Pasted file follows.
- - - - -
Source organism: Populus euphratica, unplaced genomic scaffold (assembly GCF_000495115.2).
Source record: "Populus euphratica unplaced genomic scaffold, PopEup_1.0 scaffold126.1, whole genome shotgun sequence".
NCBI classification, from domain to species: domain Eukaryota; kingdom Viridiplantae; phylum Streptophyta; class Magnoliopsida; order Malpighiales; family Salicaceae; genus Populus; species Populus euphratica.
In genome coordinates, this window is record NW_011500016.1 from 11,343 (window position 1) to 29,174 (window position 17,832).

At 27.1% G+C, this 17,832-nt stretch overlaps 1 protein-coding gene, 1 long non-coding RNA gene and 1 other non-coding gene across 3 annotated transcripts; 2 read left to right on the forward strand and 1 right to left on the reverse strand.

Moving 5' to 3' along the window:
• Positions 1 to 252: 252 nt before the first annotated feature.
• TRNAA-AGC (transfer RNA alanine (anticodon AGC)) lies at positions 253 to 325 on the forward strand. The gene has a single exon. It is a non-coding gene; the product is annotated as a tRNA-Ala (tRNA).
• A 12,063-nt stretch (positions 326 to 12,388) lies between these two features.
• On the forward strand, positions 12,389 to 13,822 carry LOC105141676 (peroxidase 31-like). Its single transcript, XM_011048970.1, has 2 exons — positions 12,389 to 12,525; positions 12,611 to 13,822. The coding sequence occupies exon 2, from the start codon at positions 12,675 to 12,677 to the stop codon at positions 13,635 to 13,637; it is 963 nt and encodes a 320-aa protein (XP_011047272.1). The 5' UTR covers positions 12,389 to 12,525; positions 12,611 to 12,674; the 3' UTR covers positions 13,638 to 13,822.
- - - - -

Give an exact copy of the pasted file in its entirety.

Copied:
Source organism: Populus euphratica, unplaced genomic scaffold (assembly GCF_000495115.2).
Source record: "Populus euphratica unplaced genomic scaffold, PopEup_1.0 scaffold126.1, whole genome shotgun sequence".
NCBI classification, from domain to species: domain Eukaryota; kingdom Viridiplantae; phylum Streptophyta; class Magnoliopsida; order Malpighiales; family Salicaceae; genus Populus; species Populus euphratica.
In genome coordinates, this window is record NW_011500016.1 from 11,343 (window position 1) to 29,174 (window position 17,832).

At 27.1% G+C, this 17,832-nt stretch overlaps 1 protein-coding gene, 1 long non-coding RNA gene and 1 other non-coding gene across 3 annotated transcripts; 2 read left to right on the forward strand and 1 right to left on the reverse strand.

Moving 5' to 3' along the window:
• Positions 1 to 252: 252 nt before the first annotated feature.
• TRNAA-AGC (transfer RNA alanine (anticodon AGC)) lies at positions 253 to 325 on the forward strand. The gene has a single exon. It is a non-coding gene; the product is annotated as a tRNA-Ala (tRNA).
• A 12,063-nt stretch (positions 326 to 12,388) lies between these two features.
• On the forward strand, positions 12,389 to 13,822 carry LOC105141676 (peroxidase 31-like). Its single transcript, XM_011048970.1, has 2 exons — positions 12,389 to 12,525; positions 12,611 to 13,822. The coding sequence occupies exon 2, from the start codon at positions 12,675 to 12,677 to the stop codon at positions 13,635 to 13,637; it is 963 nt and encodes a 320-aa protein (XP_011047272.1). The 5' UTR covers positions 12,389 to 12,525; positions 12,611 to 12,674; the 3' UTR covers positions 13,638 to 13,822.